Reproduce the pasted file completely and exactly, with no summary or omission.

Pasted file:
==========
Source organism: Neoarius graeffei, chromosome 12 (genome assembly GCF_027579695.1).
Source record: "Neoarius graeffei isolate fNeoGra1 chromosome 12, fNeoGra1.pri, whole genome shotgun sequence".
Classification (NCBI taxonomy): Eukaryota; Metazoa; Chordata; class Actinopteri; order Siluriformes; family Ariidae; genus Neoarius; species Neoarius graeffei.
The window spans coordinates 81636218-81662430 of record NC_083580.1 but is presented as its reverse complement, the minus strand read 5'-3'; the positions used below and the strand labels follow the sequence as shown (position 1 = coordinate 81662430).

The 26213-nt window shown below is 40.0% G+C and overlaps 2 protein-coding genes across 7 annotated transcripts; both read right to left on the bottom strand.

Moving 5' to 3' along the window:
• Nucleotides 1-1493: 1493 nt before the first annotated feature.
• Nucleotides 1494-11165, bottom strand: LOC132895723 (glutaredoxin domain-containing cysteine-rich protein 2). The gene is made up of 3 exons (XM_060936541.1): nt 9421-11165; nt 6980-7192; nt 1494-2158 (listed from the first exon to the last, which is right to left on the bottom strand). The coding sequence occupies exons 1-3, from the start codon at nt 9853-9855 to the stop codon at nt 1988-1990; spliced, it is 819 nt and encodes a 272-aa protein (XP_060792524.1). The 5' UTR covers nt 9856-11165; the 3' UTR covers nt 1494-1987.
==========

Source organism: Neoarius graeffei, chromosome 12 (genome assembly GCF_027579695.1).
Source record: "Neoarius graeffei isolate fNeoGra1 chromosome 12, fNeoGra1.pri, whole genome shotgun sequence".
Classification (NCBI taxonomy): Eukaryota; Metazoa; Chordata; class Actinopteri; order Siluriformes; family Ariidae; genus Neoarius; species Neoarius graeffei.
The window spans coordinates 81636218-81662430 of record NC_083580.1 but is presented as its reverse complement, the minus strand read 5'-3'; the positions used below and the strand labels follow the sequence as shown (position 1 = coordinate 81662430).

The 26213-nt window shown below is 40.0% G+C and overlaps 2 protein-coding genes across 7 annotated transcripts; both read right to left on the bottom strand.

Moving 5' to 3' along the window:
• Nucleotides 1-1493: 1493 nt before the first annotated feature.
• Nucleotides 1494-11165, bottom strand: LOC132895723 (glutaredoxin domain-containing cysteine-rich protein 2). The gene is made up of 3 exons (XM_060936541.1): nt 9421-11165; nt 6980-7192; nt 1494-2158 (listed from the first exon to the last, which is right to left on the bottom strand). The coding sequence occupies exons 1-3, from the start codon at nt 9853-9855 to the stop codon at nt 1988-1990; spliced, it is 819 nt and encodes a 272-aa protein (XP_060792524.1). The 5' UTR covers nt 9856-11165; the 3' UTR covers nt 1494-1987.